March was another busy writing month for me, seeing the release of another of my stories, The Wall Is Beautiful, as an e-book through Nomadic Delirium Press. The Wall Is Beautiful is the second story in Nomadic Delirium’s Divided States of America series, which explores life after the collapse of the USA. My installment is set in Texas, mostly along the Texas—Mexico border, and imagines a new Texan republic surrounded by a massive, eighty-foot-tall concrete wall.
Here is the blurb for the e-book:
Border patrol agent Rick Moreno is one of the few Mexican-Americans left in the heavily fortified nation of Texas, a token non-Anglo paid to catch immigrants tunneling under the great country’s defenses. He faces bigotry and loathing on a daily basis, not least from his patrol partner, Mitch. As Rick’s frustration and anger intensifies, he is shocked to discover Texas’s famed border wall is no longer keeping the outside world at bay. But the thing that has blundered into the borderlands is more disturbing than anything Rick has seen before. He and Mitch must find a way to deal with the intruder and the future it represents, before that future deals with them.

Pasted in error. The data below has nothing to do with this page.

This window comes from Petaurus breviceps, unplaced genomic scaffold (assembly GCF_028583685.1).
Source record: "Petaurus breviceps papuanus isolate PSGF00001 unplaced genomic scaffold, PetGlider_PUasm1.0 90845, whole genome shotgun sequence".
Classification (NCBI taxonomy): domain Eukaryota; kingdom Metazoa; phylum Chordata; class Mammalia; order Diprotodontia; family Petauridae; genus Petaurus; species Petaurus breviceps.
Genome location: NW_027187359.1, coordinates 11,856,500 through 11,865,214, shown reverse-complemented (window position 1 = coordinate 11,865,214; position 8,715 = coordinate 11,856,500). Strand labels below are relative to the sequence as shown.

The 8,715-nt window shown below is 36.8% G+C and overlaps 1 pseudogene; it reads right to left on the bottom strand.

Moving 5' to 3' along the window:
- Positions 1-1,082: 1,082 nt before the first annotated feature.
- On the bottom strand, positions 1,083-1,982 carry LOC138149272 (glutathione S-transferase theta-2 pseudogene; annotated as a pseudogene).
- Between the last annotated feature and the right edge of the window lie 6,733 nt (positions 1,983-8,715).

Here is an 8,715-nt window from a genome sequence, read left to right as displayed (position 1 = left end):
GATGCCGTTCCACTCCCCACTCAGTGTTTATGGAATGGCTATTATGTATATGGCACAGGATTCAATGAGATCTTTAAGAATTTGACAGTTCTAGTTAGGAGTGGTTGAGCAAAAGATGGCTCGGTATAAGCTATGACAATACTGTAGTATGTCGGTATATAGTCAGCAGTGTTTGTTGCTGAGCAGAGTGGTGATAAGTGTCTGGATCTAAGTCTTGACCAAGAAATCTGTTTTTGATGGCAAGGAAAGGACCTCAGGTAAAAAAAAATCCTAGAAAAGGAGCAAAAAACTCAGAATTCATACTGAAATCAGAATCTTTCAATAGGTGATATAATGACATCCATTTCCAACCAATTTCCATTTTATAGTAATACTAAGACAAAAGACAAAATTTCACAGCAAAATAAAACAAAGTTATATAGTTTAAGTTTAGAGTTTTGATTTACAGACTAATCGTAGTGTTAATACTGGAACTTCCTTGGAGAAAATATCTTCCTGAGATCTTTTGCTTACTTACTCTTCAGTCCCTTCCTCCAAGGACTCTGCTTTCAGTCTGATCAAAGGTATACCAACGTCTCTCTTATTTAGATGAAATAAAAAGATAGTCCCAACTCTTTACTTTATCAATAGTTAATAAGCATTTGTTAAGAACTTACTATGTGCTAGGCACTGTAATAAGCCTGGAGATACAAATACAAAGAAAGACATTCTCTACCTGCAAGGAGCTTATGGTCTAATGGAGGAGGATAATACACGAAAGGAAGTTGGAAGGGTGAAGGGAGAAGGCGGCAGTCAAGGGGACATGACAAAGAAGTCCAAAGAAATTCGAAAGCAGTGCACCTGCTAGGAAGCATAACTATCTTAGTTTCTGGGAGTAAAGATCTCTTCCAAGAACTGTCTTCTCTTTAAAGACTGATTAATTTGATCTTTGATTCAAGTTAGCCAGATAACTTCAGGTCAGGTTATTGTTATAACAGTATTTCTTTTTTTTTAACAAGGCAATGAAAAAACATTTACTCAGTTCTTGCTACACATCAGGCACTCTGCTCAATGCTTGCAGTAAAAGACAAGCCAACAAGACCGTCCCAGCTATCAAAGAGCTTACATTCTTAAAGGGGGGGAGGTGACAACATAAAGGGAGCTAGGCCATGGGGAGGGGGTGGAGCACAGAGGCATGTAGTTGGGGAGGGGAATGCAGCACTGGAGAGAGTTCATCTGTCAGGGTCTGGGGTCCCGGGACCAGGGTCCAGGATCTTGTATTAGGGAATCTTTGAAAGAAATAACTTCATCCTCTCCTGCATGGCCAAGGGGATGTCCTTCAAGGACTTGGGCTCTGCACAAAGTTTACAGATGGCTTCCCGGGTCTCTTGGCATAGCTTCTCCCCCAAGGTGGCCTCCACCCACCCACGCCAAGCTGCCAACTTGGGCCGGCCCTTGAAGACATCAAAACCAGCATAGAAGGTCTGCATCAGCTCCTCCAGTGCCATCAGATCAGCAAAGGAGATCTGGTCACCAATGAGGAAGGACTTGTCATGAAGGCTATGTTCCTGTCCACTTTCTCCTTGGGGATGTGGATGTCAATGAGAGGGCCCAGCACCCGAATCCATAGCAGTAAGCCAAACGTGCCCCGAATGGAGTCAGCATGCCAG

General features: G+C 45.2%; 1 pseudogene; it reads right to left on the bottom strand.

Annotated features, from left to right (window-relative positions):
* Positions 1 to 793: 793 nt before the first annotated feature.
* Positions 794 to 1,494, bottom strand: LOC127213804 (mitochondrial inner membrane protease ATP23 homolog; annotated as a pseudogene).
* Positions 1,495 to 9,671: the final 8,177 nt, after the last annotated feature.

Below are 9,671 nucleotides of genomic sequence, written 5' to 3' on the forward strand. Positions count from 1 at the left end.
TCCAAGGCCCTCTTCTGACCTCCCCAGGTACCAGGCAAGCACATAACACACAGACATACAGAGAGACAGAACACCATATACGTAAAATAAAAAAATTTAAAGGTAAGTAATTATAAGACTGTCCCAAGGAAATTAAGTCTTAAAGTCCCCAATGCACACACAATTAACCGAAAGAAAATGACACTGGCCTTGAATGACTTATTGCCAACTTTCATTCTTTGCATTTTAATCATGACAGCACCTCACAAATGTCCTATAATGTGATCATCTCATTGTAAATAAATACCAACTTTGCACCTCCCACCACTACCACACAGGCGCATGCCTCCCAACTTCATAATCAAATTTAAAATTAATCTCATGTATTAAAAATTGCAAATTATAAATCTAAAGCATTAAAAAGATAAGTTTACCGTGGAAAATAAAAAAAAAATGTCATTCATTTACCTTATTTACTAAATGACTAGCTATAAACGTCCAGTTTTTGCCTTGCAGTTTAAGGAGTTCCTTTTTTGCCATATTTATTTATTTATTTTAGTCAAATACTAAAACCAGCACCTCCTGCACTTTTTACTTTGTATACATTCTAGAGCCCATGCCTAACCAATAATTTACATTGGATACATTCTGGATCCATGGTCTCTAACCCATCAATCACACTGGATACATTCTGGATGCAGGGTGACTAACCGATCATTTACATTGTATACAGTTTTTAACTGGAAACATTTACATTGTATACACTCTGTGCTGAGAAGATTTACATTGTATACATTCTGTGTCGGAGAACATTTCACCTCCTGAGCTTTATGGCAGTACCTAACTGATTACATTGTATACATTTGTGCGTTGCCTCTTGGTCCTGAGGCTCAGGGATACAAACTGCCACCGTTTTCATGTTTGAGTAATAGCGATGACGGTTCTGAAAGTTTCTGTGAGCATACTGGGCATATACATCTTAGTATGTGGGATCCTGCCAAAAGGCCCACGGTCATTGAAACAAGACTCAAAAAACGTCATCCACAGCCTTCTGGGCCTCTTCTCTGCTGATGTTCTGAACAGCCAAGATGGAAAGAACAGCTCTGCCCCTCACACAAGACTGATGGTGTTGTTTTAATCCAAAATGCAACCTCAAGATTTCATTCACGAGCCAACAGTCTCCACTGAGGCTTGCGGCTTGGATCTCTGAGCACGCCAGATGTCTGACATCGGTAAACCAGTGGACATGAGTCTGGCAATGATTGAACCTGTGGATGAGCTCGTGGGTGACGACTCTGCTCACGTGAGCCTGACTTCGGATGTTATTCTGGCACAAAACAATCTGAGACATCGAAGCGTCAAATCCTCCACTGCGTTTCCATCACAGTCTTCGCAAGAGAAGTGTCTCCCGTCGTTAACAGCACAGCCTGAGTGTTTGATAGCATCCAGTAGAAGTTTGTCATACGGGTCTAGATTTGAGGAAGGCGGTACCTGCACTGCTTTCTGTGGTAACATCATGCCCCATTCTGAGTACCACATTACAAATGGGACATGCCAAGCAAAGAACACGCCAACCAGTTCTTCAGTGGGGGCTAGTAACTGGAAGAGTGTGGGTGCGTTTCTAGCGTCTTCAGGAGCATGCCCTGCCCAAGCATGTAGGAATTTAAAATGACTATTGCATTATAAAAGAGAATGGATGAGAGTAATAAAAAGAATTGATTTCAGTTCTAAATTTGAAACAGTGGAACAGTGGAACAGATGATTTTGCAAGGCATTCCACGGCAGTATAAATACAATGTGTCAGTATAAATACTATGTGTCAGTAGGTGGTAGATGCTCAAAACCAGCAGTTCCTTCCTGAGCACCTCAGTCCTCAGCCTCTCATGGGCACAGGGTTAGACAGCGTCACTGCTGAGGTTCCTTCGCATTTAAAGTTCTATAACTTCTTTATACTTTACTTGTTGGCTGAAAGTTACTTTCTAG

When I came to the US as an immigrant in 2006, Texas was the state I lived in. I stayed there for roughly eight years, before relocating to Iowa. Many of the thoughts and feelings I experienced during those eight years bubbled to the surface during the writing of this story.
I think it’s safe to say I don’t like the idea of walls between nations. The thought that the current administration of the US seems determined to build one now makes me sick to my stomach. Walls can keep out some things, but they can’t keep out ideas and they can’t keep out the future.
When the editor at Nomadic Delirium responded to my story submission, his acceptance email began with a one-word sentence: “Wow.” I hope this story elicits the same reaction from you.
I was a student at university when the Berlin Wall fell. People across the world celebrated that event, regardless of political doctrine. Now I’m in my mid-forties, I find myself in a world where some of those same people think building a new wall is a good idea. This fills me with sadness.
I hope we all live long enough to see a day when walls are again torn down.
Further details, including the usual behind-the-scenes section, can be found here on the page dedicated to this story.